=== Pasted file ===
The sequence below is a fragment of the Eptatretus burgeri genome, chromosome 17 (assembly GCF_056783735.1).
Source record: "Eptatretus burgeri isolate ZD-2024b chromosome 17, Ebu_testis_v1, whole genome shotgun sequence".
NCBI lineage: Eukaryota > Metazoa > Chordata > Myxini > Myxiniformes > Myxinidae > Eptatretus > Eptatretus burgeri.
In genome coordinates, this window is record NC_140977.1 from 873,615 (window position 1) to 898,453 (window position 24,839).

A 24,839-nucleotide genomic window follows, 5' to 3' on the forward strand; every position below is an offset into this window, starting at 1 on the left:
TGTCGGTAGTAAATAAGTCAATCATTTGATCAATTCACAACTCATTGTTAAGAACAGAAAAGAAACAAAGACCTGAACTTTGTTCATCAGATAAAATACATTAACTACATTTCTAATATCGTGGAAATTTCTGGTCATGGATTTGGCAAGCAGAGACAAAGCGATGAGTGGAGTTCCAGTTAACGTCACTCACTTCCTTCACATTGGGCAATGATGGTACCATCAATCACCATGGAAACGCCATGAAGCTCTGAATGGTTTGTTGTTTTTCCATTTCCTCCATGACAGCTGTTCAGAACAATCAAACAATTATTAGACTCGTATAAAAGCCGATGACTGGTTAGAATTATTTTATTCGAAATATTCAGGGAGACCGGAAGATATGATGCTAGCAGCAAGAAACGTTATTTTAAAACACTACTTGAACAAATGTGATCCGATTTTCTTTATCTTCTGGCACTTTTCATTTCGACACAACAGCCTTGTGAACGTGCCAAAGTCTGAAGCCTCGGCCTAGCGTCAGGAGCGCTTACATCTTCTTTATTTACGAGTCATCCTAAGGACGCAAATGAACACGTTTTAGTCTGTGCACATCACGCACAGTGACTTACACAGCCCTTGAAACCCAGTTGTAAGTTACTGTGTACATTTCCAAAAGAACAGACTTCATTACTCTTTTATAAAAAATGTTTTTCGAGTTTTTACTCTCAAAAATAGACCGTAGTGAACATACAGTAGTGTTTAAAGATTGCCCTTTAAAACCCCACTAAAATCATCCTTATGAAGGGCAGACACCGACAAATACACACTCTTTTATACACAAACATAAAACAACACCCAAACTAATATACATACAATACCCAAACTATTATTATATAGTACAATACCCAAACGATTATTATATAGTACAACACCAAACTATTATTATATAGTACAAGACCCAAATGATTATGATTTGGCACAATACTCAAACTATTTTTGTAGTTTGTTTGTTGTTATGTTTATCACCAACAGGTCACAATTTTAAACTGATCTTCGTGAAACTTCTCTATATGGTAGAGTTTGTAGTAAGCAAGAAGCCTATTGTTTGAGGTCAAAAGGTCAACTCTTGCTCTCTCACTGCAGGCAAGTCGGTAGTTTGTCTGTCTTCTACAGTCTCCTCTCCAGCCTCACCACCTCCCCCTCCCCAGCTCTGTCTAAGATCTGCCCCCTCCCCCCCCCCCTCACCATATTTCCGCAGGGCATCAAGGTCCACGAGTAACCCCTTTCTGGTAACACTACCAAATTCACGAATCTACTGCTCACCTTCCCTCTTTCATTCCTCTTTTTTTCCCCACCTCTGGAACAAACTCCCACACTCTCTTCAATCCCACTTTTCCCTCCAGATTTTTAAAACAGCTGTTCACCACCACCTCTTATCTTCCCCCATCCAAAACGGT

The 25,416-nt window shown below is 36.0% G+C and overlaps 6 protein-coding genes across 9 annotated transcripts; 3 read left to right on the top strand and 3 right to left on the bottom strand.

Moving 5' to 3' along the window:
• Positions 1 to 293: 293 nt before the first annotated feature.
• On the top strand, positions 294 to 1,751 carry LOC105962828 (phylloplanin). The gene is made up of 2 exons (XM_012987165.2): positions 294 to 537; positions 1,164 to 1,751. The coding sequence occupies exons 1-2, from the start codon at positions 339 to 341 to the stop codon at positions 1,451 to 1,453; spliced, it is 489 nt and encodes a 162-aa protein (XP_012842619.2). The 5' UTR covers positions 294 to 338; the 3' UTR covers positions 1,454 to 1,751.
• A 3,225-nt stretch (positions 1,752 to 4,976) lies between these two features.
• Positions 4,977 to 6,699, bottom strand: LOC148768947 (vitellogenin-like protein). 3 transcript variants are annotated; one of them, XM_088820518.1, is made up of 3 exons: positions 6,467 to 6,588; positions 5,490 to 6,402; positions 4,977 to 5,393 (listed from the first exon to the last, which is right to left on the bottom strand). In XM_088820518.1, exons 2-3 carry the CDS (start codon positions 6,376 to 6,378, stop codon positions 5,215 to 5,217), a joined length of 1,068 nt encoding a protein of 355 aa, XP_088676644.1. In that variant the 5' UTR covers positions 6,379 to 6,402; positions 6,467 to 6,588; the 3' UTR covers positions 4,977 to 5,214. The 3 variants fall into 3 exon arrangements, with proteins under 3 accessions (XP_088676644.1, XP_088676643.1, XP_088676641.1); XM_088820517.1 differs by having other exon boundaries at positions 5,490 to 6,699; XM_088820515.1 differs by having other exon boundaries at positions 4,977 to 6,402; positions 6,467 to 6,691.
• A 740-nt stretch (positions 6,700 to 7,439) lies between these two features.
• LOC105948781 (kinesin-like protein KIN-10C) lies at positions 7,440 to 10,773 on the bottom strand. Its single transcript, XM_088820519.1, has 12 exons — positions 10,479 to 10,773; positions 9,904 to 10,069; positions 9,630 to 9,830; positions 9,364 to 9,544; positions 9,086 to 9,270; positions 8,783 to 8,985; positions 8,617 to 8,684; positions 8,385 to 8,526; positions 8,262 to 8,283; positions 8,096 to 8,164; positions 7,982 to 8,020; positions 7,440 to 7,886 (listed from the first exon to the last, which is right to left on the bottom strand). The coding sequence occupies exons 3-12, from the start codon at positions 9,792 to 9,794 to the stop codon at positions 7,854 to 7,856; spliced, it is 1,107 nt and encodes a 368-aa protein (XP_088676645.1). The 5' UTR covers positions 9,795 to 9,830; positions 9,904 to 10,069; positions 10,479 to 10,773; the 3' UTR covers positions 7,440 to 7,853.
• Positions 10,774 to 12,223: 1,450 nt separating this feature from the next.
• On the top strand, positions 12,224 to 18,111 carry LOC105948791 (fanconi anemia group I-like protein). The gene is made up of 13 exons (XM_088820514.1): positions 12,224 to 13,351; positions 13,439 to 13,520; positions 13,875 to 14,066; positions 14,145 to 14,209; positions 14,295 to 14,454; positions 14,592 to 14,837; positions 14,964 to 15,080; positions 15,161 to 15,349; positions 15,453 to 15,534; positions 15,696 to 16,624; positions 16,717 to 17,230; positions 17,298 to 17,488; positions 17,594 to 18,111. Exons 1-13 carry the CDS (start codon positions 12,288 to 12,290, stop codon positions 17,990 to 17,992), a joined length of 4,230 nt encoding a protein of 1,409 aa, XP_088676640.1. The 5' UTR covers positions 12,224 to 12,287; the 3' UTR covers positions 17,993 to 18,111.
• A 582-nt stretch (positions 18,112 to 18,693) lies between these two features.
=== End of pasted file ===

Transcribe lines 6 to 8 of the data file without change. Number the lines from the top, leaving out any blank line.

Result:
TGTCGGTAGTAAATAAGTCAATCATTTGATCAATTCACAACTCATTGTTAAGAACAGAAAAGAAACAAAGACCTGAACTTTGTTCATCAGATAAAATACATTAACTACATTTCTAATATCGTGGAAATTTCTGGTCATGGATTTGGCAAGCAGAGACAAAGCGATGAGTGGAGTTCCAGTTAACGTCACTCACTTCCTTCACATTGGGCAATGATGGTACCATCAATCACCATGGAAACGCCATGAAGCTCTGAATGGTTTGTTGTTTTTCCATTTCCTCCATGACAGCTGTTCAGAACAATCAAACAATTATTAGACTCGTATAAAAGCCGATGACTGGTTAGAATTATTTTATTCGAAATATTCAGGGAGACCGGAAGATATGATGCTAGCAGCAAGAAACGTTATTTTAAAACACTACTTGAACAAATGTGATCCGATTTTCTTTATCTTCTGGCACTTTTCATTTCGACACAACAGCCTTGTGAACGTGCCAAAGTCTGAAGCCTCGGCCTAGCGTCAGGAGCGCTTACATCTTCTTTATTTACGAGTCATCCTAAGGACGCAAATGAACACGTTTTAGTCTGTGCACATCACGCACAGTGACTTACACAGCCCTTGAAACCCAGTTGTAAGTTACTGTGTACATTTCCAAAAGAACAGACTTCATTACTCTTTTATAAAAAATGTTTTTCGAGTTTTTACTCTCAAAAATAGACCGTAGTGAACATACAGTAGTGTTTAAAGATTGCCCTTTAAAACCCCACTAAAATCATCCTTATGAAGGGCAGACACCGACAAATACACACTCTTTTATACACAAACATAAAACAACACCCAAACTAATATACATACAATACCCAAACTATTATTATATAGTACAATACCCAAACGATTATTATATAGTACAACACCAAACTATTATTATATAGTACAAGACCCAAATGATTATGATTTGGCACAATACTCAAACTATTTTTGTAGTTTGTTTGTTGTTATGTTTATCACCAACAGGTCACAATTTTAAACTGATCTTCGTGAAACTTCTCTATATGGTAGAGTTTGTAGTAAGCAAGAAGCCTATTGTTTGAGGTCAAAAGGTCAACTCTTGCTCTCTCACTGCAGGCAAGTCGGTAGTTTGTCTGTCTTCTACAGTCTCCTCTCCAGCCTCACCACCTCCCCCTCCCCAGCTCTGTCTAAGATCTGCCCCCTCCCCCCCCCCCTCACCATATTTCCGCAGGGCATCAAGGTCCACGAGTAACCCCTTTCTGGTAACACTACCAAATTCACGAATCTACTGCTCACCTTCCCTCTTTCATTCCTCTTTTTTTCCCCACCTCTGGAACAAACTCCCACACTCTCTTCAATCCCACTTTTCCCTCCAGATTTTTAAAACAGCTGTTCACCACCACCTCTTATCTTCCCCCATCCAAAACGGT

The 25,416-nt window shown below is 36.0% G+C and overlaps 6 protein-coding genes across 9 annotated transcripts; 3 read left to right on the top strand and 3 right to left on the bottom strand.

Moving 5' to 3' along the window: